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MyCareer in NBA 2K16 is a serious time sink

Another year, another entry in what may be the most consistent series in sports video games. NBA 2K16 follows a critically-beloved predecessor that we described as "gorgeous," before adding that "the on-court action is every bit as engaging and hospitable as it's always been, and the visuals are more impressive than ever." NBA 2K16 does not seem to have such lofty goals as being the culmination of a lifetime’s worth of work. It’s a more humble game, looking to please at every chance instead of being restrictive and closed off. But, does that humility come with actual improvement? There’s a lot of ground to cover, so grab a cup of coffee, get comfortable, and let’s dig in to NBA 2K16 and find out. But in the end menus are only menus, and you don't buy sports games for menus. You buy them for fun modes and compelling gameplay.
 
And NBA 2K16 has you covered. The basic gameplay concepts you've grown to love are still there, but 2K has added over 6,000 new animations, 100+ unique "size-up" dribble moves, and several big innovations to increase realism and keep players from driving to the hoop every play with LeBron or draining every three with Kyle Korver. The biggest of these gameplay innovations can be seen on defense. Not only is it harder to "stick" to an offensive player by simply holding down the "Intense Defense" button, but gamers now have the ability to read players' footwork and tendencies to better stop drives, closeout on jumpers, and play passing lanes. This also opens up a lot of options and increases court spacing for the talented defensive-minded gamer, although it does make playing quality D right off the bat a bit harder (I found myself defensive-sliding about 10 feet out of position more than a few times). 

 
Quite surprisingly, NBA 2K16’s official PC requirements are spot on. According to 2K Games, players will need at least a Core2Duo processor and 2GB of RAM. And to its credit, NBA 2K16 is quite playable on such an old system (provided of course you are not GPU limited). As we can see, NBA 2K16 scales well on hexacore CPUs. The game appears to be mainly single-threaded, which means that those with older CPUs may encounter minor performance issues. While simulating a dual-core processor, we managed to run the game with all its bells and whistles enabled. NBA 2K16 ran mostly with 50-60fps (even though there were some drops to 30fps, especially during the in-game cut-scenes). As per the game’s requirements, an Intel i5 is recommended and thanks to its Hyper-Threading capabilities, this dual-core CPU is able to push constant 60fps (excluding in-game cut-scenes) with all graphical settings enabled.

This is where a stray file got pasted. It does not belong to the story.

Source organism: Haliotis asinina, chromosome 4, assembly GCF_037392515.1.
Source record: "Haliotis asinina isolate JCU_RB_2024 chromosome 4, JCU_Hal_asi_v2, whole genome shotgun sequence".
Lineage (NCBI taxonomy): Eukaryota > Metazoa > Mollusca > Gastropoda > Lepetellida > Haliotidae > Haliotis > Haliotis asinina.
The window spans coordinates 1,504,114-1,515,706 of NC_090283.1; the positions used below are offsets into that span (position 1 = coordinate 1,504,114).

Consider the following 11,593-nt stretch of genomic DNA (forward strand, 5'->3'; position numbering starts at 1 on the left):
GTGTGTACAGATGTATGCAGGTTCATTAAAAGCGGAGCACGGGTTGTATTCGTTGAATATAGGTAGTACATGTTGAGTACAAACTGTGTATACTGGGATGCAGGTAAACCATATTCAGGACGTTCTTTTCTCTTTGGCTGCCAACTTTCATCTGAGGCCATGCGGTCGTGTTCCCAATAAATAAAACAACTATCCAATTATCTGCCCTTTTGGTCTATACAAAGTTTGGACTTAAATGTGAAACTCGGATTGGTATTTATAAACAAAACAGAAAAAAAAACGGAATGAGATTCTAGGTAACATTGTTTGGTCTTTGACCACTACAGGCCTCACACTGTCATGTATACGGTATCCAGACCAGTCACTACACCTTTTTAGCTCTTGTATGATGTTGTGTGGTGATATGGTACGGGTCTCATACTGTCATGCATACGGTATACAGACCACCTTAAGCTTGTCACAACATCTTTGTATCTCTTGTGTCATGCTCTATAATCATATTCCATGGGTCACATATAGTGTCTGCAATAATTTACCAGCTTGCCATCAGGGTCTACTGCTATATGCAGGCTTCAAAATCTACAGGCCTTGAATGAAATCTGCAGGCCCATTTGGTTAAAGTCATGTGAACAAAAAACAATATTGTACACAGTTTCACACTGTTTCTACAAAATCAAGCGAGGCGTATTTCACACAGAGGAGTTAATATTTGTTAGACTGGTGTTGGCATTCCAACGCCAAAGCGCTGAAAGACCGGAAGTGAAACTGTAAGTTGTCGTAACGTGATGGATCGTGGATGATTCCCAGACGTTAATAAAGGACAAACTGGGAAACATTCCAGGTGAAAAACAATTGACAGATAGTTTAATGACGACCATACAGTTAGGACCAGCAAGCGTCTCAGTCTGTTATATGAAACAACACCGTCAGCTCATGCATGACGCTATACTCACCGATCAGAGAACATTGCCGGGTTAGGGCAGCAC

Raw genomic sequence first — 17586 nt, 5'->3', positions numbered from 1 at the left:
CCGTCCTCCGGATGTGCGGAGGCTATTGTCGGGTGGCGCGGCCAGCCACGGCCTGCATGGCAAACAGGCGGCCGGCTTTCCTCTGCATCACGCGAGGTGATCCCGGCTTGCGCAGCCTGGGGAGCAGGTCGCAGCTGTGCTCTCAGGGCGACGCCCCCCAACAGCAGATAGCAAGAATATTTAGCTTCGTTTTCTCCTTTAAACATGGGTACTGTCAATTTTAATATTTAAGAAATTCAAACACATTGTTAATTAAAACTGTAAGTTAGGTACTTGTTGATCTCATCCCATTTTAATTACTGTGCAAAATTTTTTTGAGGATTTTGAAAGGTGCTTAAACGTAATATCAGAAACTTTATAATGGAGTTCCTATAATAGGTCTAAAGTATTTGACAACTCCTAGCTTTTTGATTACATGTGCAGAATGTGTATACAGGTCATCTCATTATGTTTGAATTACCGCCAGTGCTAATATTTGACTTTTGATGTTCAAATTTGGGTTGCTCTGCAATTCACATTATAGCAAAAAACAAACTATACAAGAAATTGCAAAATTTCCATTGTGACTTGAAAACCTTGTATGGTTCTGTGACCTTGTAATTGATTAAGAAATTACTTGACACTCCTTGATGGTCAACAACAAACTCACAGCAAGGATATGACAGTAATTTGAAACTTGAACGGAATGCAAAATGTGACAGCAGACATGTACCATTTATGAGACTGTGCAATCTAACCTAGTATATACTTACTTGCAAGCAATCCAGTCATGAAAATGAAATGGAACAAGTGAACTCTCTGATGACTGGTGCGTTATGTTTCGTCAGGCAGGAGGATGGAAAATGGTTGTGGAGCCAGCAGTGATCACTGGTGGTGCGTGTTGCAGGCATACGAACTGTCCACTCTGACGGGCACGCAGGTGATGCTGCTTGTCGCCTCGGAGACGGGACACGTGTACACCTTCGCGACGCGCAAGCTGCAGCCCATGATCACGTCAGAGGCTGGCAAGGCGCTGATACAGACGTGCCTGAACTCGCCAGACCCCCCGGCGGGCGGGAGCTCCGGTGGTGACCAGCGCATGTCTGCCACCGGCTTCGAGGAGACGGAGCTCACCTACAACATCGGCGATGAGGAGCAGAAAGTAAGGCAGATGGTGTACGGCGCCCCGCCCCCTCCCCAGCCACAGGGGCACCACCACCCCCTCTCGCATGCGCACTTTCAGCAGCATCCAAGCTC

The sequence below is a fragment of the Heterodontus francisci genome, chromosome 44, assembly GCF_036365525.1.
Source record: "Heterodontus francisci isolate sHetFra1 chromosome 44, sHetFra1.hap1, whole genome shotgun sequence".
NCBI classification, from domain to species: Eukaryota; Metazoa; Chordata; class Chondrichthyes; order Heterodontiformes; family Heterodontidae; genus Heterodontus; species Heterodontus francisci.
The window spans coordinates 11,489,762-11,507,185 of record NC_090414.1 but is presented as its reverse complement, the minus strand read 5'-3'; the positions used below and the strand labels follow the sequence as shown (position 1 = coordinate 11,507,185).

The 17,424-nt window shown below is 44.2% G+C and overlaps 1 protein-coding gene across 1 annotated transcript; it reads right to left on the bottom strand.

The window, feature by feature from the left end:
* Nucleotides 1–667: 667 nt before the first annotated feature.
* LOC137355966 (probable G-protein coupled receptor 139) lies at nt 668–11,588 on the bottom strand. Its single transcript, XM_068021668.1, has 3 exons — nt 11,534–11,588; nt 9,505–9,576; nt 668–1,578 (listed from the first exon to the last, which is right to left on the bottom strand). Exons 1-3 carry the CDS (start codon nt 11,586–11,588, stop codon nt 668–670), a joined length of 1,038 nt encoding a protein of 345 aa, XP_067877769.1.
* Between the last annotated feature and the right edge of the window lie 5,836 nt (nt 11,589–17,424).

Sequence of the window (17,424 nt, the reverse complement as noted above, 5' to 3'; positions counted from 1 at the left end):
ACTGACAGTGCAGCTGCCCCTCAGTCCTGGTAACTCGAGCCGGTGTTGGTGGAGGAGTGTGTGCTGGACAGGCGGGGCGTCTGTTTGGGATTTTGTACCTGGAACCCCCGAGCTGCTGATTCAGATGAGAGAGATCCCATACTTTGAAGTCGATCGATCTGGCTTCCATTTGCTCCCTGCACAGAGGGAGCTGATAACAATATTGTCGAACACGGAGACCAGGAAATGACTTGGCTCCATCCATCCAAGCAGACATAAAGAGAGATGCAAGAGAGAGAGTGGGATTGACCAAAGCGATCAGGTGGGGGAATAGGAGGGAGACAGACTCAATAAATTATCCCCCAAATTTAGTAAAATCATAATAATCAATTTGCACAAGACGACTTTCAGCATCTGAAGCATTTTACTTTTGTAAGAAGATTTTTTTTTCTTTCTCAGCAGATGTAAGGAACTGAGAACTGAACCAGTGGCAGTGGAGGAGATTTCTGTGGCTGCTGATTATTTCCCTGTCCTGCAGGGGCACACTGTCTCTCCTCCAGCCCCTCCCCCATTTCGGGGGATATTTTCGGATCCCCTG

If you prefer to run a team rather than control an individual player, MyGM is your best bet. This mode puts you in the shoes of a new executive responsible for overseeing everything from finance plans and scouting to training regiments and coaching strategy. Correcting one of the main complaints from last year, you have control over every aspect of the team from the get-go, and you receive experience for every action you take (including winning a simmed game). Gaining experience allows you to upgrade various skills that improve your scouting, player morale, training facilities, or ability to manipulate rival GMs. Unlike many franchise modes, you can’t just sim full seasons at a time and expect good results; MyGM demands constant involvement from the user. You must manage personalities, tweak training regiments, keep promises you make to staff members and players, and try to avoid angering the press to the point where they start asking loaded questions.
 
Thankfully, the pros do outweigh the cons this year, and just like last year, 2K is going to be a tough package to beat. Defensive quirks and a few underdeveloped modes aside, MyCareer in NBA 2K16 is a serious time sink that will net your hours of enjoyment, while the changes made to offensive play (and the resulting silky-smooth authenticity) are on the bleeding edge of where basketball video games ought to be going. If you’re a yearly NBA 2K player, then you’re probably already buying this. If not, 2K16 is as good an entry as any to take for a spin.